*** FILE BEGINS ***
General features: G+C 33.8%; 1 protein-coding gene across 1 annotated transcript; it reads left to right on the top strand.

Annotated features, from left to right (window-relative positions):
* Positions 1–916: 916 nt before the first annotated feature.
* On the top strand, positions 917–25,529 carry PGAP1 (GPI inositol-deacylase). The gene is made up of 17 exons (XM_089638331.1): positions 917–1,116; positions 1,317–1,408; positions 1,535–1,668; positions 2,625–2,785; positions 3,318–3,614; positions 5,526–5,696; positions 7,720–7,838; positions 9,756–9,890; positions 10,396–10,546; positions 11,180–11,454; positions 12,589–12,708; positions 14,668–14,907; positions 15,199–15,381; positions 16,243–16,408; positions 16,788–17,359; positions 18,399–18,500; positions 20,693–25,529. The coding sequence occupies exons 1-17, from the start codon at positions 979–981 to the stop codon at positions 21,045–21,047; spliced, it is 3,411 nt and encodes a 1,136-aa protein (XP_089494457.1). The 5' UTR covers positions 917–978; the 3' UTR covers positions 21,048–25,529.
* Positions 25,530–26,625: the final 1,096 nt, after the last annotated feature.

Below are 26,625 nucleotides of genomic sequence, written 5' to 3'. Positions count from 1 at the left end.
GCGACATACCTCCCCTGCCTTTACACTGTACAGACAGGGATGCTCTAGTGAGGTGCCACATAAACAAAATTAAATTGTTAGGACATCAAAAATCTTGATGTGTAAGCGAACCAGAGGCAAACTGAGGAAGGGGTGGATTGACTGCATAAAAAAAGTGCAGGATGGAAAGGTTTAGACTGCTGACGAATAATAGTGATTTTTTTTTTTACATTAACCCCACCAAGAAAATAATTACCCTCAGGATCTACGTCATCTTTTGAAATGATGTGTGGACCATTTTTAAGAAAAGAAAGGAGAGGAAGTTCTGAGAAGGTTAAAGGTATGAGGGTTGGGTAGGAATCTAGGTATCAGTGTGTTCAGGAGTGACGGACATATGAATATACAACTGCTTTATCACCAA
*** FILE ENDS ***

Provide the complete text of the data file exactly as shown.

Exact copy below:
General features: G+C 33.8%; 1 protein-coding gene across 1 annotated transcript; it reads left to right on the top strand.

Annotated features, from left to right (window-relative positions):
* Positions 1–916: 916 nt before the first annotated feature.
* On the top strand, positions 917–25,529 carry PGAP1 (GPI inositol-deacylase). The gene is made up of 17 exons (XM_089638331.1): positions 917–1,116; positions 1,317–1,408; positions 1,535–1,668; positions 2,625–2,785; positions 3,318–3,614; positions 5,526–5,696; positions 7,720–7,838; positions 9,756–9,890; positions 10,396–10,546; positions 11,180–11,454; positions 12,589–12,708; positions 14,668–14,907; positions 15,199–15,381; positions 16,243–16,408; positions 16,788–17,359; positions 18,399–18,500; positions 20,693–25,529. The coding sequence occupies exons 1-17, from the start codon at positions 979–981 to the stop codon at positions 21,045–21,047; spliced, it is 3,411 nt and encodes a 1,136-aa protein (XP_089494457.1). The 5' UTR covers positions 917–978; the 3' UTR covers positions 21,048–25,529.
* Positions 25,530–26,625: the final 1,096 nt, after the last annotated feature.

Below are 26,625 nucleotides of genomic sequence, written 5' to 3'. Positions count from 1 at the left end.
GCGACATACCTCCCCTGCCTTTACACTGTACAGACAGGGATGCTCTAGTGAGGTGCCACATAAACAAAATTAAATTGTTAGGACATCAAAAATCTTGATGTGTAAGCGAACCAGAGGCAAACTGAGGAAGGGGTGGATTGACTGCATAAAAAAAGTGCAGGATGGAAAGGTTTAGACTGCTGACGAATAATAGTGATTTTTTTTTTTACATTAACCCCACCAAGAAAATAATTACCCTCAGGATCTACGTCATCTTTTGAAATGATGTGTGGACCATTTTTAAGAAAAGAAAGGAGAGGAAGTTCTGAGAAGGTTAAAGGTATGAGGGTTGGGTAGGAATCTAGGTATCAGTGTGTTCAGGAGTGACGGACATATGAATATACAACTGCTTTATCACCAA